Other systemic strategies include partnered co-location models, in which an adult specialist partners with a pediatric specialist to transfer care. These models have been shown to have better outcomes than non-partnered care. Howell et al. reported patients were 1.9 times more likely to continue with adult care following a partnership with a pediatric care team. More severe forms of the disease (SS/S Sβ0) were more likely to have successful care transition than less severe forms (SC), likely due to more health care team interaction.2

Lastly, system-level interventions should address diversity, equity and inclusion (DEI) to best transition patients. The Implicit Association Test can bring mindfulness and reflection to implicit bias that health care providers may have. Care teams should welcome a variety of races, genders, sexual orientations and religious identities to increase their ability to engage patients and successfully transition their care.10

Through interventions at the individual and health care system levels, pediatric providers can ensure safe and effective transition of care of adolescents and young adults with SCD to adult providers. By using navigators, patient education, formalized risk assessments, and partnered co-location and DEI initiatives, we can close the health equity gap and help our young adult patients lead healthy lives in the care of their new providers.



  1. Darbari I, Jacobs E, Gordon O, et al. Correlates of successful transition in young adults with sickle cell disease. Pediatr Blood Cancer. 2019;66(12):e27939. doi:10.1002/pbc.27939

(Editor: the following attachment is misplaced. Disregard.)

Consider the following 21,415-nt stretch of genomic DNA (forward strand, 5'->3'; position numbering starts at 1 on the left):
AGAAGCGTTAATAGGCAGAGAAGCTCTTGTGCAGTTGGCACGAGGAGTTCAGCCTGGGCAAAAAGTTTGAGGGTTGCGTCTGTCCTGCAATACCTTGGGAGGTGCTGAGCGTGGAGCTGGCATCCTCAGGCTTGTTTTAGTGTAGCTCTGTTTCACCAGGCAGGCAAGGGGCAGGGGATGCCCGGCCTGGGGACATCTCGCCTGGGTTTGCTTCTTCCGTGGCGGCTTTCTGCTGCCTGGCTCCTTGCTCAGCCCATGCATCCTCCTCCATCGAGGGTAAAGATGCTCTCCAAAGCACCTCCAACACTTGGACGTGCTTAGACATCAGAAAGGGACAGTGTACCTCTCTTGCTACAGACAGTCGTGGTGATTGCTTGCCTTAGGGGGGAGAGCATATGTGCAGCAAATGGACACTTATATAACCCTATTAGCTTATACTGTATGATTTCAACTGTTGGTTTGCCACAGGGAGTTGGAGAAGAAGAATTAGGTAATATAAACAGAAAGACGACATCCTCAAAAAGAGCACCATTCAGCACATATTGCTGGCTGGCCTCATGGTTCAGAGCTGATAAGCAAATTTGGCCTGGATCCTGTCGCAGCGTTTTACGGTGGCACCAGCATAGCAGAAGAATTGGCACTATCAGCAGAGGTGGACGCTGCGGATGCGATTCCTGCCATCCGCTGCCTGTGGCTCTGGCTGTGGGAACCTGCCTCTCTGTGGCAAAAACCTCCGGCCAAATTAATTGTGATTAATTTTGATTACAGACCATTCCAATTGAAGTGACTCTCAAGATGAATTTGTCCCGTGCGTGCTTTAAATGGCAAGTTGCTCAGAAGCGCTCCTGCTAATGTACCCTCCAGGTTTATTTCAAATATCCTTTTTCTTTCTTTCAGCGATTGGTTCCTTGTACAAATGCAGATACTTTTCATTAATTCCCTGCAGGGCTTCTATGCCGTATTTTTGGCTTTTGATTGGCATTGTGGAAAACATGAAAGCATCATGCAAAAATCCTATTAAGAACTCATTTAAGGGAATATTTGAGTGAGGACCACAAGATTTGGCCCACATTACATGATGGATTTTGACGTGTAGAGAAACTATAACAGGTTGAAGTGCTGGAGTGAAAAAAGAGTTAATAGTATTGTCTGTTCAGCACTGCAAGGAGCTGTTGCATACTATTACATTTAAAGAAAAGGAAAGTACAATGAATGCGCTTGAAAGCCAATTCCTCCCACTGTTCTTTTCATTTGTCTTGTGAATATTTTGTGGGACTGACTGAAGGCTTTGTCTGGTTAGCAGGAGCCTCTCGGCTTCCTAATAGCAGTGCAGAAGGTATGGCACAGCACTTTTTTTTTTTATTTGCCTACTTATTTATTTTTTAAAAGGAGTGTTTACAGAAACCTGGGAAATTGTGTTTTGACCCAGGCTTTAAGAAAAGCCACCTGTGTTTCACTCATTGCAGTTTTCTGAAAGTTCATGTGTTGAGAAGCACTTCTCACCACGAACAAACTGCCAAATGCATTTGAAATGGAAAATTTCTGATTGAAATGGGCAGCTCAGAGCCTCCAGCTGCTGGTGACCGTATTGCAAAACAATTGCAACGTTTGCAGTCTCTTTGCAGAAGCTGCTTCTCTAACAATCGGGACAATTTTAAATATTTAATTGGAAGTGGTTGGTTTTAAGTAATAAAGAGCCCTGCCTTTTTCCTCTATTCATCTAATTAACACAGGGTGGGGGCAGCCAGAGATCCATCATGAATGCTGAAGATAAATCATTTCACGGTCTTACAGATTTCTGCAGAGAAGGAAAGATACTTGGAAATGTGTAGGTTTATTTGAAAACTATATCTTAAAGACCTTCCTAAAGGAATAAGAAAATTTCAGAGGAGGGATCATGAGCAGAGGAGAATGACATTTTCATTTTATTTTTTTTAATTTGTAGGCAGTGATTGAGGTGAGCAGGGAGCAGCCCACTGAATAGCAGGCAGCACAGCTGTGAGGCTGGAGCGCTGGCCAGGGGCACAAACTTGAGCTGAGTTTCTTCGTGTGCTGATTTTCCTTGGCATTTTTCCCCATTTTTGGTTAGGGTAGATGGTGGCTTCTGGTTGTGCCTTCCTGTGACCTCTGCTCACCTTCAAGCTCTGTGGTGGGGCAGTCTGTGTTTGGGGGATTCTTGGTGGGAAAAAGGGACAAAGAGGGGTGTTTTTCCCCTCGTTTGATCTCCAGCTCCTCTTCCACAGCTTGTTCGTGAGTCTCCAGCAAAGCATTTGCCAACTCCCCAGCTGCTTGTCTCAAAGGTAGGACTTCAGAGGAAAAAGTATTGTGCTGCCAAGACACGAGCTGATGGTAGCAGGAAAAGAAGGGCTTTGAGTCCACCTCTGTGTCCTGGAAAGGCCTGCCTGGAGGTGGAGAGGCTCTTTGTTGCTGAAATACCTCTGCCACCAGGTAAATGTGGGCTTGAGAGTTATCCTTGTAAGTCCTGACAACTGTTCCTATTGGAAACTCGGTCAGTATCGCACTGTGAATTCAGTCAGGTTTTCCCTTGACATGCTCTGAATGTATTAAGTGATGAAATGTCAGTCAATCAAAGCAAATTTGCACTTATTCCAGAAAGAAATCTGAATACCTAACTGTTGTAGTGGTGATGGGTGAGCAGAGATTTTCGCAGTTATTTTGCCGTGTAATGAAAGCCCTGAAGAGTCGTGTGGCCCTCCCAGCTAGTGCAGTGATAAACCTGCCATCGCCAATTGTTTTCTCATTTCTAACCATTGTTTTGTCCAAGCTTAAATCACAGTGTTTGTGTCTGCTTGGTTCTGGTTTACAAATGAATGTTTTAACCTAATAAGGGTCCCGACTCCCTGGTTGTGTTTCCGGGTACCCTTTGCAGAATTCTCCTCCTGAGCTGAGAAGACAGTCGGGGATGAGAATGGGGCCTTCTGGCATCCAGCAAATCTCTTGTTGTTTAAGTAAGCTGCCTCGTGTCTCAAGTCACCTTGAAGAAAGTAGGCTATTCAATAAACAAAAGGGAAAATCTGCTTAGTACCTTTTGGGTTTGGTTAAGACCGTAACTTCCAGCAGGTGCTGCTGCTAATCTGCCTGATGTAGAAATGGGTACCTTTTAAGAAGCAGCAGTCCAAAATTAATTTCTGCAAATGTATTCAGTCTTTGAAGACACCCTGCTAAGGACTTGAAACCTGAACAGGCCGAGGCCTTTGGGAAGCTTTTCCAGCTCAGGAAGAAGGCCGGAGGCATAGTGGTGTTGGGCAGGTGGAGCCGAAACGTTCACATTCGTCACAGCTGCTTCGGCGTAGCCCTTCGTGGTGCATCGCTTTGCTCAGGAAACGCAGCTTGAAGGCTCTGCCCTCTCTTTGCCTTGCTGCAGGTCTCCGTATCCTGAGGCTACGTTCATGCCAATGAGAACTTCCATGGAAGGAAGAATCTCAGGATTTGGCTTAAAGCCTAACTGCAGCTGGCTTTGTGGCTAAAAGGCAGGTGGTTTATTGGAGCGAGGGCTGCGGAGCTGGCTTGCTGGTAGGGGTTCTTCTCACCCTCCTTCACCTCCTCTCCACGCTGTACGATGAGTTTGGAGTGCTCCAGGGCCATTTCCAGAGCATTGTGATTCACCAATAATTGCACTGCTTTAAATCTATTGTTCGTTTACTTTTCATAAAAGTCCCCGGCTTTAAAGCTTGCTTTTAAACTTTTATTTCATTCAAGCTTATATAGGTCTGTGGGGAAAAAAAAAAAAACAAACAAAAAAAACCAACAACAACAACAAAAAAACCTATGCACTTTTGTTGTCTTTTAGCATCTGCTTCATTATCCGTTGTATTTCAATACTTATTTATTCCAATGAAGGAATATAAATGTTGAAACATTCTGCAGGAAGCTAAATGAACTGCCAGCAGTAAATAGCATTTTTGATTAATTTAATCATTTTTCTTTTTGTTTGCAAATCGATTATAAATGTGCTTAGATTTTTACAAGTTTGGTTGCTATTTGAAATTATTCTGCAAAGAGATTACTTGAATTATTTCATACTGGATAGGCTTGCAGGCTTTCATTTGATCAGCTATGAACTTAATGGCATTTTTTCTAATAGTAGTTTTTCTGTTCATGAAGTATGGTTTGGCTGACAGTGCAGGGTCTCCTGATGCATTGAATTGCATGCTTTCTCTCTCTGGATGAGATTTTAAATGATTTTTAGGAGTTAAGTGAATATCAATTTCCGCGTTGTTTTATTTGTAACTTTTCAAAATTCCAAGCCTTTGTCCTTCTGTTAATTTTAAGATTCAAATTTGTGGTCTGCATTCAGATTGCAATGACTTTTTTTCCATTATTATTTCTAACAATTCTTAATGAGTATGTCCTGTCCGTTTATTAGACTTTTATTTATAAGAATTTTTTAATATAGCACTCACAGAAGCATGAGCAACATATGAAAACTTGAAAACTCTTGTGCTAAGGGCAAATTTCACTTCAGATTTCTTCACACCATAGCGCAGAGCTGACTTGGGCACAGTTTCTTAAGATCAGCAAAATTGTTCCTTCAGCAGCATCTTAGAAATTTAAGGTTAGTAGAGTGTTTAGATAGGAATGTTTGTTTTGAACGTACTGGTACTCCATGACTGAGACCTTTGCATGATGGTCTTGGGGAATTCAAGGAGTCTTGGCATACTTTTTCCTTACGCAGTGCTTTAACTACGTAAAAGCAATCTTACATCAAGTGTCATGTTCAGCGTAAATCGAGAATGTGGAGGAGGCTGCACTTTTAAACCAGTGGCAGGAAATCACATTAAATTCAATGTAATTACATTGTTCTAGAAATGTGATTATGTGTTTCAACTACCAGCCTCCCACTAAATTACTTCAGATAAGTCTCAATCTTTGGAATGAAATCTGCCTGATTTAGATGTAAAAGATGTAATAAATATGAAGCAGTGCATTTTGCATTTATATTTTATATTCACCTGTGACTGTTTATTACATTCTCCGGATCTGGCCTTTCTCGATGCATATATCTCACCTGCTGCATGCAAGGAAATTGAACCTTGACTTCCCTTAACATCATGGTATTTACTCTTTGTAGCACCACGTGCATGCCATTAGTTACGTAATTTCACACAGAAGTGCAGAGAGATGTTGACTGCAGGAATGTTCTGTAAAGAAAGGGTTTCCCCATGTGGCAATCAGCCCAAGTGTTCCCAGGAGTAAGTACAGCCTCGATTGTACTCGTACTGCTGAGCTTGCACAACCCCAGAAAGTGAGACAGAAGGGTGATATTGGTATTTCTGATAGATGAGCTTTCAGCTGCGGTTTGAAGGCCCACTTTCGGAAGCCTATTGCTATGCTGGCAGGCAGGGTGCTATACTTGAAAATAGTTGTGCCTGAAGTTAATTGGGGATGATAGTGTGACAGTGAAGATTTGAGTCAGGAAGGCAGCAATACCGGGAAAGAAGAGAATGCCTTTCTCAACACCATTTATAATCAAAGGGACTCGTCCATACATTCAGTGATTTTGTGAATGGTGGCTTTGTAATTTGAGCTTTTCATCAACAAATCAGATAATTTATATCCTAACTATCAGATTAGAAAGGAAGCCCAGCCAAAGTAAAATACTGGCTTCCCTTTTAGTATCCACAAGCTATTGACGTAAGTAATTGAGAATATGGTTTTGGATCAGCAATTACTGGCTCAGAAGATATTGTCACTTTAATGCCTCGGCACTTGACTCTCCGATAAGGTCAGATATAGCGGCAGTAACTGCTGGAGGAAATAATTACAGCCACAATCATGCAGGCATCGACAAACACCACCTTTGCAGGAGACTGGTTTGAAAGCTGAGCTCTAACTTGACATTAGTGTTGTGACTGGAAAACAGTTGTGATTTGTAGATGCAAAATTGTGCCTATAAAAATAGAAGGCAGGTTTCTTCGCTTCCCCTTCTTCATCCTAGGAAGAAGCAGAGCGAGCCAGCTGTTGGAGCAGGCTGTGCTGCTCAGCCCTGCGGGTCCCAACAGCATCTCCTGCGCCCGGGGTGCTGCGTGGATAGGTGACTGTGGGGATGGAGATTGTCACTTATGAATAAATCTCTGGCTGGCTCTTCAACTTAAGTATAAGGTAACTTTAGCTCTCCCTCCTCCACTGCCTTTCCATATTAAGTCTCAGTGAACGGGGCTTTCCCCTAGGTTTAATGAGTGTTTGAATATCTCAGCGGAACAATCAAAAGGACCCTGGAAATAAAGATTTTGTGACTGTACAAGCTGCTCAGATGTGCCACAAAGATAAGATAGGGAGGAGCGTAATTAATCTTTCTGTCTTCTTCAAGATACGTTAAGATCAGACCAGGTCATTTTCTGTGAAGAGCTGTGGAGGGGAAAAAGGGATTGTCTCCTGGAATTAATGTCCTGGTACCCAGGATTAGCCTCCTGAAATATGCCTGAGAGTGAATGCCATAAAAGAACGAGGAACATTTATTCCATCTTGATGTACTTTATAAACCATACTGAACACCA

2. Howell KE, Saulsberry-Abate AC, Mathias JG, et al. Transition care continuity promotes long-term retention in adult care among young adults with sickle cell disease. Pediatr Blood Cancer. 2021;68(10):e29209. doi:10.1002/pbc.29209
  3. Power-Hays A, Li S, Mensah A, Sobota A. Universal screening for social determinants of health in pediatric sickle cell disease: a quality-improvement initiative. Pediatr Blood Cancer. 2020;67(1):e28006. doi:10.1002/pbc.28006
  4. Calhoun CL, Abel RA, Pham HA, Thompson S, King AA. Implementation of an educational intervention to optimize self-management and transition readiness in young adults with sickle cell disease. Pediatr Blood Cancer. 2019;66(7):e27722. doi:10.1002/pbc.27722
  5. Allemang B, Allan K, Johnson C, et al. Impact of a transition program with navigator on loss to follow-up, medication adherence, and appointment attendance in hemoglobinopathies. Pediatr Blood Cancer. 2019;66(8):e27781. doi:10.1002/pbc.27781
  6. Viola AS, Drachtman R, Kaveney A, et al. Feasibility of medical student mentors to improve transition in sickle cell disease. J Pediatr Psychol. 2021;46(6):650-661. doi:10.1093/jpepsy/jsab031
  7. Hardy ELT, Williams B, Harden C, et al. Building the foundation of health-related knowledge via near-peer education for children with sickle cell disease. Pediatr Blood Cancer. 2022;69(4):e29566. doi:10.1002/pbc.29566
  8. Ouyang A, Gadiraju M, Gadiraju V, et al. GRAPES: trivia game increases sickle cell disease knowledge in patients and providers and mitigates healthcare biases. Pediatr Blood Cancer. 2022;69(7):e29717. doi:10.1002/pbc.29717
  9. Woodward KE, Johnson YL, Cohen LL, Dampier C, Sil S. Psychosocial risk and health care utilization in pediatric sickle cell disease. Pediatr Blood Cancer. 2021;68(8):e29139. doi:10.1002/pbc.29139
  10. Tsai JW, Kesselheim JC. Addressing implicit bias in pediatric hematology-oncology. Pediatr Blood Cancer. 2020;67(5):e28204. doi:10.1002/pbc.28204